How Can Cutting Your Food Waste Help the Climate?

Food waste is a common problem many households and food establishments are faced with. Throwing away food scraps and leftovers that could have been eaten seems like an easy solution but in reality has devastating outcomes. When food waste enters a landfill, it begins contributing to greenhouse gas emissions due to the anaerobic environment. When food scraps go into landfills and rot, they produce methane, a more potent greenhouse gas than carbon dioxide. Greenhouse gases are gasses that trap heat in the atmosphere, causing global warming and drastic weather changes.

The United States Department of Agriculture (USDA) reports that 30-40% of the food produced in the U.S. is wasted, and the Environmental Protection (EPA) states that 24% of global greenhouse emissions come from agriculture, forestry, and other land use.

Based on the special report of the Intergovernmental Panel on Climate Change (IPCC), the loss and waste of food caused 8% to 10% of gases emissions responsible for global warming from 2010 to 2016.  This article will explore the connections between food waste and climate change.

How Consumers Can Play a Major Role in Addressing Food Waste 

A 2021 survey published in the Frontiers in Sustainable Food Systems showed that 58% of participants said they waste 10% or less of procured food. When asked if they were willing to take additional action to reduce food waste, about 48% of the respondents showed eagerness in doing so. 

The survey conducted at the household level in Montana in the United States is just a tiny portion of the whole population in the world. Unfortunately, for some people, wasting food has become a way of life. 

One reason that much of the food brought by households is discarded could be improper storage of food items. There could also be a misunderstanding of expiration date markings. 

Still, everyone can do their part to save food from going to waste. The FAO has given 15 tips to help individuals minimize food waste. Here are some of the agency’s recommendations. 

Adopt a Healthier, More Sustainable Diet 

When you’re pressed for time, it can be challenging to prepare a healthy and delicious meal. No wonder many people prefer to order fast food instead. 

The work-from-home setup that became the norm during the pandemic may present an opportunity for some to prepare healthy meals for themselves instead of opting for takeout or delivery as often.

One way to reduce the total emissions is by going on a low-carbon diet, cutting down on meat and dairy and eating locally-grown produce.

Only Purchase What You Need 

Planning your meals will help prevent overbuying. Each time you go to the groceries or order online, make sure to prepare a shopping list so you’ll have an idea of what to buy.

If you order cooked food and have it delivered, make sure that you don’t order too much, or have plans to use your leftovers. Pay attention to the amount of food that you and your family consume every day to order properly. Correct portioning helps you manage your budget wisely and avoid food waste.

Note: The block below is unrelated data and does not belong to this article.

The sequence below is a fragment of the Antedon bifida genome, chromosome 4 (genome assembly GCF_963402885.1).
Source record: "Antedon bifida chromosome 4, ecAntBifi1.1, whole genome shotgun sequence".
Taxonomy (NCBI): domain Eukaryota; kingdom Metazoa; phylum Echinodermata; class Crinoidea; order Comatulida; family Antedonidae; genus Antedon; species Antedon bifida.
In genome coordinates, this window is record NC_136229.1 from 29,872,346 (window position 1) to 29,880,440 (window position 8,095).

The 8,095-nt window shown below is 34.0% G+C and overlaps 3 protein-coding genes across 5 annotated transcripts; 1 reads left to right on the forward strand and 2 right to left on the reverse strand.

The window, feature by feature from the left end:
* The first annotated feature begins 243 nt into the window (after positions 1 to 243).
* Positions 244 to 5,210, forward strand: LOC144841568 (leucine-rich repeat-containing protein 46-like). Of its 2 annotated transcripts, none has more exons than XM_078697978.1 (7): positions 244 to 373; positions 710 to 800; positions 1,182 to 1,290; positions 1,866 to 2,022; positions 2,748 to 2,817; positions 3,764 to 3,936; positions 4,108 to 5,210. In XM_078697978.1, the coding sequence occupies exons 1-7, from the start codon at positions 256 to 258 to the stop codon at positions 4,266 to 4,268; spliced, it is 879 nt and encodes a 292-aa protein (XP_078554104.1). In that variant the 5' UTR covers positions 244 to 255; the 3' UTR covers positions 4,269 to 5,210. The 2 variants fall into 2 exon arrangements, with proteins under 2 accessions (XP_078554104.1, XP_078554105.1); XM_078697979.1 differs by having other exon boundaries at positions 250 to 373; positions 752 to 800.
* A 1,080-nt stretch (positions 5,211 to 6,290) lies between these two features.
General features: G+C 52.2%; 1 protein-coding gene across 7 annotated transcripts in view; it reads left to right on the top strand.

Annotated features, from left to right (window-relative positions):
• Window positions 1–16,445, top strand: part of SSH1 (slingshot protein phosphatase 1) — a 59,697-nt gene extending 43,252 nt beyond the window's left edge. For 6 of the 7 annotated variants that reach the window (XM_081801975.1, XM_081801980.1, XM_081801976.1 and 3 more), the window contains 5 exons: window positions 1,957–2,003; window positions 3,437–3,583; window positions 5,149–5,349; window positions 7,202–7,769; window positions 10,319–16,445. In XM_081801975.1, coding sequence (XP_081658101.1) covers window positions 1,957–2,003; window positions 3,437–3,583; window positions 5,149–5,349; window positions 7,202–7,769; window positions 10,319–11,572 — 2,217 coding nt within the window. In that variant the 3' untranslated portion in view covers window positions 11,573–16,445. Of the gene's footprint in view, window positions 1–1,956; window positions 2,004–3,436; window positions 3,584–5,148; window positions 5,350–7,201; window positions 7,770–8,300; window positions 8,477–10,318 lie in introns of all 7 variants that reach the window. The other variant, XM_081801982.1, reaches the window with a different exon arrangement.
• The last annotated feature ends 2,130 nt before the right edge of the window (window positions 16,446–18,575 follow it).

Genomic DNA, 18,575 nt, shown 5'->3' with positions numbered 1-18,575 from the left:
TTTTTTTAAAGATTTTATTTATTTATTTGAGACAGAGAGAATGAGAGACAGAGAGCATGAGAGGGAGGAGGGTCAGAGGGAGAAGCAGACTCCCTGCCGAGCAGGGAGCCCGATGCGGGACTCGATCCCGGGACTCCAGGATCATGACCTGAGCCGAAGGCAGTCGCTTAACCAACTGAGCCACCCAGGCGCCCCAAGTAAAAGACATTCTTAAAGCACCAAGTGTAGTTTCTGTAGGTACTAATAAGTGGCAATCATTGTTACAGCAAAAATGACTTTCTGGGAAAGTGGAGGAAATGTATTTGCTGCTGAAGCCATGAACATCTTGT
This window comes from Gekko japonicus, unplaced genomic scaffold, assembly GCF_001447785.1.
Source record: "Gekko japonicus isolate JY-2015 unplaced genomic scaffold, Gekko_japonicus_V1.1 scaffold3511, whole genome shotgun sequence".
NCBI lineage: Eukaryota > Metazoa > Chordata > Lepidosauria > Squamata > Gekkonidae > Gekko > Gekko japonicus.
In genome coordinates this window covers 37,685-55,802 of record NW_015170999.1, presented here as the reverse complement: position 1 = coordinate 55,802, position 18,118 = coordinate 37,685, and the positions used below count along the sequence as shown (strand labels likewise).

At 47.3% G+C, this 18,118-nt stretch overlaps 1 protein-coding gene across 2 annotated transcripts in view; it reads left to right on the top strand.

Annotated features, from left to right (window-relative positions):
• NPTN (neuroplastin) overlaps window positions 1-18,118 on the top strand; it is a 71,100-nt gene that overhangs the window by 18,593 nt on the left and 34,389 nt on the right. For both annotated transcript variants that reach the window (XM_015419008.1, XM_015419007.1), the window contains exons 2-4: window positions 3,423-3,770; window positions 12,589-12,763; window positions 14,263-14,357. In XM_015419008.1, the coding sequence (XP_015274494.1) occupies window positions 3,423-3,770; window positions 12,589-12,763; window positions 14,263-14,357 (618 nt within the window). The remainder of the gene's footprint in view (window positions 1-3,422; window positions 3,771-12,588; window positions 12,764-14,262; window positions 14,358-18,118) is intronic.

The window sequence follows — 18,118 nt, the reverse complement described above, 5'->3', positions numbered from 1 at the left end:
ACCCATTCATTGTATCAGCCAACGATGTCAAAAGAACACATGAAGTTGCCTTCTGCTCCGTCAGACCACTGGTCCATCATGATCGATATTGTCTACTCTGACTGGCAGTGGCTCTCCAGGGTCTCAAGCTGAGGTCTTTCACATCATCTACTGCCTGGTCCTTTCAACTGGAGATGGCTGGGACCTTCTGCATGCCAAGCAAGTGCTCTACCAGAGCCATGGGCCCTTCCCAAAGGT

Don’t Be Afraid of Oddly-Shaped or Bruised Vegetables and Fruits

Ugly fruits and vegetables are thrown away because they don’t pass aesthetic standards. “Imperfect” fruits and vegetables may not be Instagram material, but they have the same great taste and nutrition! 

Store Food Wisely

The key here is organization. When putting items in your fridge, use labels if they are not in their original containers. Remember to place older food items (the first ones to expire) at the front and the new ones at the back. 

Airtight containers help keep food fresh. Just make sure you close containers properly.

Understand Food Labeling

Do not confuse “use-by” with “best before” dates. Sometimes, it’s still safe to eat food items even after the “best before date.” If you’re concerned about safety, smell the food. If it smells bad, you’ll know it’s unhealthy to consume right away. For example, fresh milk may still be good for several days after the “best before date.” Tuning into your senses will quickly help you determine if it is past its prime.

Reuse Leftovers

Keeping chopped vegetables is easy and a great way to meal-prep. Put them in an airtight container to keep them fresh. You can also use leftover proteins (like a piece of pork chop or chicken) to flavor vegetable dishes or make soup.

Start Composting

The EPA reported that yard waste and food scraps make up more than 30% of what people throw away. Instead of throwing away your food scraps, composting them returns this organic material to the soil to help grow more plants and food.

The following materials are commonly thought of as “waste” in a household and should be composted: 

  • Eggshells
  • Peels and cores from fruits and vegetables
  • Coffee grounds
  • Paper
  • Sawdust
  • Cotton or wool 
  • Fireplace ashes (in small amounts)
  • Yard trimmings 
  • Leaves

Reducing food waste requires the attention of all. Hence, governing bodies and jurisdictions must coordinate with food suppliers, retailers, and consumers to work together to achieve this goal. That said, this isn’t an issue we need to wait for direction on. Each of us can take action by cutting down food waste in our daily lives with these mindful habits! 

This article was written by Volunteer Fay Smith.